|For Immediate Release: Wednesday, December 10, 2003
Regents' System Strengthens Commitment to Research
MADISON - As the next step toward a goal of strengthening the state's economy through focused university research, the South Dakota Board of Regents is creating a Research Affairs Council to provide leadership and coordination for the higher education system's research agenda.
The council will set goals, monitor progress, and evaluate the public universities' research performance, as well as cooperate with a related state initiative to commercialize intellectual property. The council is composed of the chief research officer or president's appointee from each of the six public universities. The state director of South Dakota's Experimental Program to Stimulate Competitive Research (EPSCoR), among others, will serve in an ex-officio capacity.
"This council's purpose is to catalyze more research in South Dakota," said Regents President Harvey C. Jewett. "Developing a strong state-funded research capacity within the public university system requires cooperation among campuses, as well as with other research-based organizations and various entities on the state and federal level."
This effort is particularly timely given Gov. Mike Rounds' budget proposal for next year, Jewett said. Last week, the governor recommended $3.7 million for a state-funded research infrastructure. Most of those funds would help hire additional research faculty members, pay for graduate assistants, and acquire needed laboratory equipment and space.
This week, the regents received two research-focused reports: one on the status of research in the South Dakota public university system and another on a federal program designed to spur research activity in states like South Dakota with underdeveloped capacity.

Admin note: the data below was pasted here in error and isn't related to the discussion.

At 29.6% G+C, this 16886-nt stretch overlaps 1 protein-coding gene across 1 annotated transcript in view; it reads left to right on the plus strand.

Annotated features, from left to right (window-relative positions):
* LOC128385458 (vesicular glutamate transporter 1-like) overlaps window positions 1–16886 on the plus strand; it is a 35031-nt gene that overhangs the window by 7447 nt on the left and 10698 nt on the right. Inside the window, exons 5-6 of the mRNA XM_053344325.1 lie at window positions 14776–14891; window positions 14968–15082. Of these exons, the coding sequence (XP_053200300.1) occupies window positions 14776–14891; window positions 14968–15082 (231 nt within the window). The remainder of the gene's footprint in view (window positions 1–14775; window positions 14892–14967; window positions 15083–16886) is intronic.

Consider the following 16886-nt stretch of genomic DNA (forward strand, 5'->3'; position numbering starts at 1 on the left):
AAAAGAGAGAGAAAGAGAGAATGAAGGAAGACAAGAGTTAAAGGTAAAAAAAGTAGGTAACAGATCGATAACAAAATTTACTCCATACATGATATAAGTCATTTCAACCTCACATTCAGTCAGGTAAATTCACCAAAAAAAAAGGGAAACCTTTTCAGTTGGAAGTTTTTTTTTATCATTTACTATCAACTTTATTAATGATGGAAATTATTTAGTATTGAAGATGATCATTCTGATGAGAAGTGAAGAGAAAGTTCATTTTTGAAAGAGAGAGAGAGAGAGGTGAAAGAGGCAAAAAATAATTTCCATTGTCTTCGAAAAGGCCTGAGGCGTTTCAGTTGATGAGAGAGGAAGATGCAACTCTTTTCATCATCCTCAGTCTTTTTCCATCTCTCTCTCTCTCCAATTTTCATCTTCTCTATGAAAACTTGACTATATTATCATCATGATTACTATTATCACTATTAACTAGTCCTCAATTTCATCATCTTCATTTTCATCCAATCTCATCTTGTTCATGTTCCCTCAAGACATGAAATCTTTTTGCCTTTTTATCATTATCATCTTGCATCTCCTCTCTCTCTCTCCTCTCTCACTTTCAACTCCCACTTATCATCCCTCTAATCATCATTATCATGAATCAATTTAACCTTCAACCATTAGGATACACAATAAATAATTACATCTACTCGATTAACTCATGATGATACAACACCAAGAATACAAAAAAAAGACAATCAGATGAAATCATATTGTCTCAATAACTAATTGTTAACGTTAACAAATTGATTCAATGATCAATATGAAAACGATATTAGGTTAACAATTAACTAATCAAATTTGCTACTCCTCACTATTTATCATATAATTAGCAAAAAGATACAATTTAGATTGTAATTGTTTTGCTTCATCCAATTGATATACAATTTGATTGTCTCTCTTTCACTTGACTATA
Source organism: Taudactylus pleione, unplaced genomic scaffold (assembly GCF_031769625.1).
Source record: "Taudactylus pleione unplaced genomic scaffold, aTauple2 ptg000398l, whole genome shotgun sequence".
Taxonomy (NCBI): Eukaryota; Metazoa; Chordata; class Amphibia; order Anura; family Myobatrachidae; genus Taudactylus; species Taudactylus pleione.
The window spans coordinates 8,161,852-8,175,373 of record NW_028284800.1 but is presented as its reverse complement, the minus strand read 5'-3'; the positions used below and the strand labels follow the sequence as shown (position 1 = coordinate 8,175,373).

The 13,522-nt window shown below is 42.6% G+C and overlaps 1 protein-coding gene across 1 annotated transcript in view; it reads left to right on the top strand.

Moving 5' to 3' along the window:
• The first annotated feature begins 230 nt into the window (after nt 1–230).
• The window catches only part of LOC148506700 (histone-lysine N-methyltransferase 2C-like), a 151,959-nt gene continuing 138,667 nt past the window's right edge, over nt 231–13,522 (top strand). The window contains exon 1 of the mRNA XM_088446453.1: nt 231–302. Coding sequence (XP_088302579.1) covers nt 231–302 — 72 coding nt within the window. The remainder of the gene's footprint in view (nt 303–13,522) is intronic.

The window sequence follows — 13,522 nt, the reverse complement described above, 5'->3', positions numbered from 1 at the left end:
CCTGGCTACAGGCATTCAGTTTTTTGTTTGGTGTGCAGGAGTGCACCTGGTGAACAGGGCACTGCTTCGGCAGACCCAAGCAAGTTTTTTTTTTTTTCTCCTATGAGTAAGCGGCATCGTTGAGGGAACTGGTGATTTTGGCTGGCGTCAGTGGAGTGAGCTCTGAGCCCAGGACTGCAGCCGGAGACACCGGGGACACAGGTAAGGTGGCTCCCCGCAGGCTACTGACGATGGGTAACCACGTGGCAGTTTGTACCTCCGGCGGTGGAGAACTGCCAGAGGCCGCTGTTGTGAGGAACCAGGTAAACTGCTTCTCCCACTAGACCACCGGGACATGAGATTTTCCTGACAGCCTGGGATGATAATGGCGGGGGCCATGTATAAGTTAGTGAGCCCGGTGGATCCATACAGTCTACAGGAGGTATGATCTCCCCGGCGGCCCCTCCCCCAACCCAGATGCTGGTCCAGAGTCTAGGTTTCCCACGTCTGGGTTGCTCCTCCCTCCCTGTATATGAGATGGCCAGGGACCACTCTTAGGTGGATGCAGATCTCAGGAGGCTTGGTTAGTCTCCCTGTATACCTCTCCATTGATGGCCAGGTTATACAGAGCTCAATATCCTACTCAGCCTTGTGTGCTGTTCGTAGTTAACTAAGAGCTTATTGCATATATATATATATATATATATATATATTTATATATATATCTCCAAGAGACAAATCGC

The status report notes that South Dakota's public university system was created primarily to teach students, not to conduct research. "The infrastructure necessary for a vibrant university research enterprise is lacking or underdeveloped compared to almost every other state system of higher education in the country," the report said.
If South Dakota is to become a recognized leader in research and technology by 2010, a goal of Gov. Rounds' 2010 Initiative, the report says "serious infrastructure building" in the higher education system is necessary.
A principal source of funding for academic research is the federal government. However, the $22.5 million in federal funds South Dakota receives for academic research and development ranks it the lowest of all 50 states and Puerto Rico. Even on a per capita basis, South Dakota remains in last place. South Dakota gets most of its federal research dollars from only three sources: the National Science Foundation, the National Institutes of Health, and the Department of Agriculture. The report notes that South Dakota's "funding profile is less diverse than most other states."
One bright spot is research funded by the National Science Foundation (NSF), which since 1989 has been sustained in large part through the EPSCoR program. South Dakota has made significant improvements over the past decade, with the number of active NSF grants in the state steadily increasing from 42 to 1988 to 100 in 2002.
Gov. Rounds' 2010 Initiative has set a goal of improving South Dakota's ranking in NSF funding to 30th nationally. To achieve that goal, the report says South Dakota would need to show a four-fold increase in number of grants and a three-fold increase in the amount of NSF funding.
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